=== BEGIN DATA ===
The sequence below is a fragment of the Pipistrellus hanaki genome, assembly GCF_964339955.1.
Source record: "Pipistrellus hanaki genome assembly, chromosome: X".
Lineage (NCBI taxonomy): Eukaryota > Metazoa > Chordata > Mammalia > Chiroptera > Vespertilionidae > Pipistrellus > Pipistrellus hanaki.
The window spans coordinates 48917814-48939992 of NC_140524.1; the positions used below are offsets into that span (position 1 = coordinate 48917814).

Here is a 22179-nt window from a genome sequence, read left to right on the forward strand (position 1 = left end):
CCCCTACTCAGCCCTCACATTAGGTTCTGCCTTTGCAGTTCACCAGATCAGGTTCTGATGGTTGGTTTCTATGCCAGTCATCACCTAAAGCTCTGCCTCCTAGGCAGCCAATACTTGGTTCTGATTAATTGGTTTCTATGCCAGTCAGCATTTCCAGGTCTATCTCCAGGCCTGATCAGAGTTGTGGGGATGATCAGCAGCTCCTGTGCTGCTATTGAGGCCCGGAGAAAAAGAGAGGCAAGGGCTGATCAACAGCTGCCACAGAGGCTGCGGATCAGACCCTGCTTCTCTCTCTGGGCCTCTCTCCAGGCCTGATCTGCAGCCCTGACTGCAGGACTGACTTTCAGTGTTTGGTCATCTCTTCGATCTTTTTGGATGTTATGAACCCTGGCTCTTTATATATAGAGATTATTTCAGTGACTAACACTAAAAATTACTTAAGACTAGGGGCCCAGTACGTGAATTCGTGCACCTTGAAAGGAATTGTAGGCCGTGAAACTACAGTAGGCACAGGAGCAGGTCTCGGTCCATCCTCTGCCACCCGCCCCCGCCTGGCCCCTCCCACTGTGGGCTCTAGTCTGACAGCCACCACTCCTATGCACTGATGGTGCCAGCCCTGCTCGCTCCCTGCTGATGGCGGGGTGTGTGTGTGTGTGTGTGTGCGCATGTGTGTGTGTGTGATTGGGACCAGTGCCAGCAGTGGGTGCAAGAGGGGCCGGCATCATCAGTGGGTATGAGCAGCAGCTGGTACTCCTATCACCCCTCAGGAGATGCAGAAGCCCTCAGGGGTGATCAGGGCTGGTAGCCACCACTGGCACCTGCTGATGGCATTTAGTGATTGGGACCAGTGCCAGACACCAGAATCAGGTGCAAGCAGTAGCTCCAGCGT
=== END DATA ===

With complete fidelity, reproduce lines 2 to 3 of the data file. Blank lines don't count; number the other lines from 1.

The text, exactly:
Source record: "Pipistrellus hanaki genome assembly, chromosome: X".
Lineage (NCBI taxonomy): Eukaryota > Metazoa > Chordata > Mammalia > Chiroptera > Vespertilionidae > Pipistrellus > Pipistrellus hanaki.